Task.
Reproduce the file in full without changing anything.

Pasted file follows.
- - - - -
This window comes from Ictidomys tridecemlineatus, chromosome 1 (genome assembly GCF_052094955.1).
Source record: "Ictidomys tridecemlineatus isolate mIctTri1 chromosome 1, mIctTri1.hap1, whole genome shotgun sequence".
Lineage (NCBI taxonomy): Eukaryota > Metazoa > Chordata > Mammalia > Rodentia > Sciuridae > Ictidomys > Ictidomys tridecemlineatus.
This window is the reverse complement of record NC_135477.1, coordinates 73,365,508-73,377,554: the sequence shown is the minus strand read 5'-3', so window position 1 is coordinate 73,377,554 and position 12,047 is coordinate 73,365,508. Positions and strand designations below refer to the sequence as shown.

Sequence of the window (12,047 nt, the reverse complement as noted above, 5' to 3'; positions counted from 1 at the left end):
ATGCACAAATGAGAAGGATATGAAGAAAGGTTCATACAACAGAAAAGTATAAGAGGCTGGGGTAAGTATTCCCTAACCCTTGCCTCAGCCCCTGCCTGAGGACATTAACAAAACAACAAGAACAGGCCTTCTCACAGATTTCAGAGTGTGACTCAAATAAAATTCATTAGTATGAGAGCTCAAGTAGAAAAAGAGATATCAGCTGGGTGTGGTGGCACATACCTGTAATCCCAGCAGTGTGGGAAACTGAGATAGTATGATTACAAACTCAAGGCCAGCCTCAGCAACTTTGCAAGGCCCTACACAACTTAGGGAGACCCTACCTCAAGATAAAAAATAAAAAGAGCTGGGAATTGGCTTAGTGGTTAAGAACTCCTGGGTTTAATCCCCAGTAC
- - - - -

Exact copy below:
This window comes from Ictidomys tridecemlineatus, chromosome 1 (genome assembly GCF_052094955.1).
Source record: "Ictidomys tridecemlineatus isolate mIctTri1 chromosome 1, mIctTri1.hap1, whole genome shotgun sequence".
Lineage (NCBI taxonomy): Eukaryota > Metazoa > Chordata > Mammalia > Rodentia > Sciuridae > Ictidomys > Ictidomys tridecemlineatus.
This window is the reverse complement of record NC_135477.1, coordinates 73,365,508-73,377,554: the sequence shown is the minus strand read 5'-3', so window position 1 is coordinate 73,377,554 and position 12,047 is coordinate 73,365,508. Positions and strand designations below refer to the sequence as shown.

Sequence of the window (12,047 nt, the reverse complement as noted above, 5' to 3'; positions counted from 1 at the left end):
ATGCACAAATGAGAAGGATATGAAGAAAGGTTCATACAACAGAAAAGTATAAGAGGCTGGGGTAAGTATTCCCTAACCCTTGCCTCAGCCCCTGCCTGAGGACATTAACAAAACAACAAGAACAGGCCTTCTCACAGATTTCAGAGTGTGACTCAAATAAAATTCATTAGTATGAGAGCTCAAGTAGAAAAAGAGATATCAGCTGGGTGTGGTGGCACATACCTGTAATCCCAGCAGTGTGGGAAACTGAGATAGTATGATTACAAACTCAAGGCCAGCCTCAGCAACTTTGCAAGGCCCTACACAACTTAGGGAGACCCTACCTCAAGATAAAAAATAAAAAGAGCTGGGAATTGGCTTAGTGGTTAAGAACTCCTGGGTTTAATCCCCAGTAC